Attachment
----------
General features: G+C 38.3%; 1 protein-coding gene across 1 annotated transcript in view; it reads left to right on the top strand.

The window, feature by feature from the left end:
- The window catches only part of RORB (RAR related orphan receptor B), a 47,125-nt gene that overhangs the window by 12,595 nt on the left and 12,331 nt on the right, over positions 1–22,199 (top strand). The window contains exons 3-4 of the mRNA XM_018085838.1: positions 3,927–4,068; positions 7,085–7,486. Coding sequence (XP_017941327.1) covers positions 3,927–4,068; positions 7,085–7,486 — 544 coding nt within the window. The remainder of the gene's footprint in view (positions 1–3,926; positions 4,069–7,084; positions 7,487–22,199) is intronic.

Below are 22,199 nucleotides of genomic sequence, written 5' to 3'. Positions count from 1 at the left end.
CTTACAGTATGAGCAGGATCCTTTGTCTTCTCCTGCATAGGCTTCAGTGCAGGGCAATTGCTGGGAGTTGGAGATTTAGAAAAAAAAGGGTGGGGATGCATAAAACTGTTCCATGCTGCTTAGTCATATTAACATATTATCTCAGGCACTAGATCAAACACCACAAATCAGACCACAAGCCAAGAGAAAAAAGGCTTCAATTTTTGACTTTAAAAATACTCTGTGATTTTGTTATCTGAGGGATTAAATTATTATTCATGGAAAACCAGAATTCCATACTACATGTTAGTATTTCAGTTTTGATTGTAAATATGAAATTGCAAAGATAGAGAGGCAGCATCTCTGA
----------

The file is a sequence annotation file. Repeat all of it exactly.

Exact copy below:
General features: G+C 38.3%; 1 protein-coding gene across 1 annotated transcript in view; it reads left to right on the top strand.

The window, feature by feature from the left end:
- The window catches only part of RORB (RAR related orphan receptor B), a 47,125-nt gene that overhangs the window by 12,595 nt on the left and 12,331 nt on the right, over positions 1–22,199 (top strand). The window contains exons 3-4 of the mRNA XM_018085838.1: positions 3,927–4,068; positions 7,085–7,486. Coding sequence (XP_017941327.1) covers positions 3,927–4,068; positions 7,085–7,486 — 544 coding nt within the window. The remainder of the gene's footprint in view (positions 1–3,926; positions 4,069–7,084; positions 7,487–22,199) is intronic.

Below are 22,199 nucleotides of genomic sequence, written 5' to 3'. Positions count from 1 at the left end.
CTTACAGTATGAGCAGGATCCTTTGTCTTCTCCTGCATAGGCTTCAGTGCAGGGCAATTGCTGGGAGTTGGAGATTTAGAAAAAAAAGGGTGGGGATGCATAAAACTGTTCCATGCTGCTTAGTCATATTAACATATTATCTCAGGCACTAGATCAAACACCACAAATCAGACCACAAGCCAAGAGAAAAAAGGCTTCAATTTTTGACTTTAAAAATACTCTGTGATTTTGTTATCTGAGGGATTAAATTATTATTCATGGAAAACCAGAATTCCATACTACATGTTAGTATTTCAGTTTTGATTGTAAATATGAAATTGCAAAGATAGAGAGGCAGCATCTCTGA